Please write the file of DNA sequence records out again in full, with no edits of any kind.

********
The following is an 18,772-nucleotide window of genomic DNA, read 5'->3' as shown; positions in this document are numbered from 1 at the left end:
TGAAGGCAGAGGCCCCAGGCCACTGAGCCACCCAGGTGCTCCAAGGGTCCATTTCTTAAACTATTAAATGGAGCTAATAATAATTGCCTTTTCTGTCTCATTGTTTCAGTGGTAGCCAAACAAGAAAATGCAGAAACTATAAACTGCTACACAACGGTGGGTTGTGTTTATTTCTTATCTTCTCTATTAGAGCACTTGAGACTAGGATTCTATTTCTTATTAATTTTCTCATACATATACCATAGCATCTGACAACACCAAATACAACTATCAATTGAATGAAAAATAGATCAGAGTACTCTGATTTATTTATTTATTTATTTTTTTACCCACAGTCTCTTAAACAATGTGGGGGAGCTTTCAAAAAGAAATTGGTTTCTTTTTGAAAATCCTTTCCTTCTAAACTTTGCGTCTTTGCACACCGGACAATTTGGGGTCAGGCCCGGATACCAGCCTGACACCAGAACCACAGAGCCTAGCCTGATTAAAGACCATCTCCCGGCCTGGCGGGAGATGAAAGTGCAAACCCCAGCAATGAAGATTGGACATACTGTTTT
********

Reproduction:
The following is an 18,772-nucleotide window of genomic DNA, read 5'->3' as shown; positions in this document are numbered from 1 at the left end:
TGAAGGCAGAGGCCCCAGGCCACTGAGCCACCCAGGTGCTCCAAGGGTCCATTTCTTAAACTATTAAATGGAGCTAATAATAATTGCCTTTTCTGTCTCATTGTTTCAGTGGTAGCCAAACAAGAAAATGCAGAAACTATAAACTGCTACACAACGGTGGGTTGTGTTTATTTCTTATCTTCTCTATTAGAGCACTTGAGACTAGGATTCTATTTCTTATTAATTTTCTCATACATATACCATAGCATCTGACAACACCAAATACAACTATCAATTGAATGAAAAATAGATCAGAGTACTCTGATTTATTTATTTATTTATTTTTTTACCCACAGTCTCTTAAACAATGTGGGGGAGCTTTCAAAAAGAAATTGGTTTCTTTTTGAAAATCCTTTCCTTCTAAACTTTGCGTCTTTGCACACCGGACAATTTGGGGTCAGGCCCGGATACCAGCCTGACACCAGAACCACAGAGCCTAGCCTGATTAAAGACCATCTCCCGGCCTGGCGGGAGATGAAAGTGCAAACCCCAGCAATGAAGATTGGACATACTGTTTT